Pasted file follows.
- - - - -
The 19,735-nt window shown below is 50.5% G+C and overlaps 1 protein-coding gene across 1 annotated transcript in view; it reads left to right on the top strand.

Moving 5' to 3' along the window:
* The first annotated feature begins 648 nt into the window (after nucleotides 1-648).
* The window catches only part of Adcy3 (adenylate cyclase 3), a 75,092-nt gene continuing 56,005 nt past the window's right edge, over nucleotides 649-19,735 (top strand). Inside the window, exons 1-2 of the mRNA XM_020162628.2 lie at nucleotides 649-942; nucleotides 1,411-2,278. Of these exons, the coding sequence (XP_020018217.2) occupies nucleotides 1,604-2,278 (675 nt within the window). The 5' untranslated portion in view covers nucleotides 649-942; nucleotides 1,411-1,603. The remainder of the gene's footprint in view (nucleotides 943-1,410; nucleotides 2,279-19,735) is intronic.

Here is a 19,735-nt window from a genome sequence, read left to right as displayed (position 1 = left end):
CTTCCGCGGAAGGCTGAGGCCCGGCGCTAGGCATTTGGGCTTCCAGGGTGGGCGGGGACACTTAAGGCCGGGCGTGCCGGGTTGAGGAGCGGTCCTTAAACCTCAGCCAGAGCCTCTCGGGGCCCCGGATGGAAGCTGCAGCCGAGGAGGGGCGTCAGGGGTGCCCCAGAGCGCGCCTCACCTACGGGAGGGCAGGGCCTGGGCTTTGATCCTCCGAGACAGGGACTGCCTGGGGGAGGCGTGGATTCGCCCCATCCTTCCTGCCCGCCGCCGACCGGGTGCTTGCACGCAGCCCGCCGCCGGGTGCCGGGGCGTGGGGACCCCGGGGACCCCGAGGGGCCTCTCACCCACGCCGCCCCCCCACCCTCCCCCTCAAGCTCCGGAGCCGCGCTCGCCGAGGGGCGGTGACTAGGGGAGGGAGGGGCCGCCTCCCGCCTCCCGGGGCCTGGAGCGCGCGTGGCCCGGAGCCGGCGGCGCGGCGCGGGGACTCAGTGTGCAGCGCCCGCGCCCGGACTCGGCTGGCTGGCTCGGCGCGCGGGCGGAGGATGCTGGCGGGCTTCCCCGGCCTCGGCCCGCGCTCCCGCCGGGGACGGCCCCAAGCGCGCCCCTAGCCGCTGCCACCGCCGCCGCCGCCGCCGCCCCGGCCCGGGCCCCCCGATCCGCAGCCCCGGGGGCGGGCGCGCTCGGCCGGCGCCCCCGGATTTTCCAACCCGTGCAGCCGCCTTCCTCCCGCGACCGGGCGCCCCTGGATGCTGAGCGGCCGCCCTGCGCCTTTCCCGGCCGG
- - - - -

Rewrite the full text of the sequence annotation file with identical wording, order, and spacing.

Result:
The 19,735-nt window shown below is 50.5% G+C and overlaps 1 protein-coding gene across 1 annotated transcript in view; it reads left to right on the top strand.

Moving 5' to 3' along the window:
* The first annotated feature begins 648 nt into the window (after nucleotides 1-648).
* The window catches only part of Adcy3 (adenylate cyclase 3), a 75,092-nt gene continuing 56,005 nt past the window's right edge, over nucleotides 649-19,735 (top strand). Inside the window, exons 1-2 of the mRNA XM_020162628.2 lie at nucleotides 649-942; nucleotides 1,411-2,278. Of these exons, the coding sequence (XP_020018217.2) occupies nucleotides 1,604-2,278 (675 nt within the window). The 5' untranslated portion in view covers nucleotides 649-942; nucleotides 1,411-1,603. The remainder of the gene's footprint in view (nucleotides 943-1,410; nucleotides 2,279-19,735) is intronic.

Here is a 19,735-nt window from a genome sequence, read left to right as displayed (position 1 = left end):
CTTCCGCGGAAGGCTGAGGCCCGGCGCTAGGCATTTGGGCTTCCAGGGTGGGCGGGGACACTTAAGGCCGGGCGTGCCGGGTTGAGGAGCGGTCCTTAAACCTCAGCCAGAGCCTCTCGGGGCCCCGGATGGAAGCTGCAGCCGAGGAGGGGCGTCAGGGGTGCCCCAGAGCGCGCCTCACCTACGGGAGGGCAGGGCCTGGGCTTTGATCCTCCGAGACAGGGACTGCCTGGGGGAGGCGTGGATTCGCCCCATCCTTCCTGCCCGCCGCCGACCGGGTGCTTGCACGCAGCCCGCCGCCGGGTGCCGGGGCGTGGGGACCCCGGGGACCCCGAGGGGCCTCTCACCCACGCCGCCCCCCCACCCTCCCCCTCAAGCTCCGGAGCCGCGCTCGCCGAGGGGCGGTGACTAGGGGAGGGAGGGGCCGCCTCCCGCCTCCCGGGGCCTGGAGCGCGCGTGGCCCGGAGCCGGCGGCGCGGCGCGGGGACTCAGTGTGCAGCGCCCGCGCCCGGACTCGGCTGGCTGGCTCGGCGCGCGGGCGGAGGATGCTGGCGGGCTTCCCCGGCCTCGGCCCGCGCTCCCGCCGGGGACGGCCCCAAGCGCGCCCCTAGCCGCTGCCACCGCCGCCGCCGCCGCCGCCCCGGCCCGGGCCCCCCGATCCGCAGCCCCGGGGGCGGGCGCGCTCGGCCGGCGCCCCCGGATTTTCCAACCCGTGCAGCCGCCTTCCTCCCGCGACCGGGCGCCCCTGGATGCTGAGCGGCCGCCCTGCGCCTTTCCCGGCCGG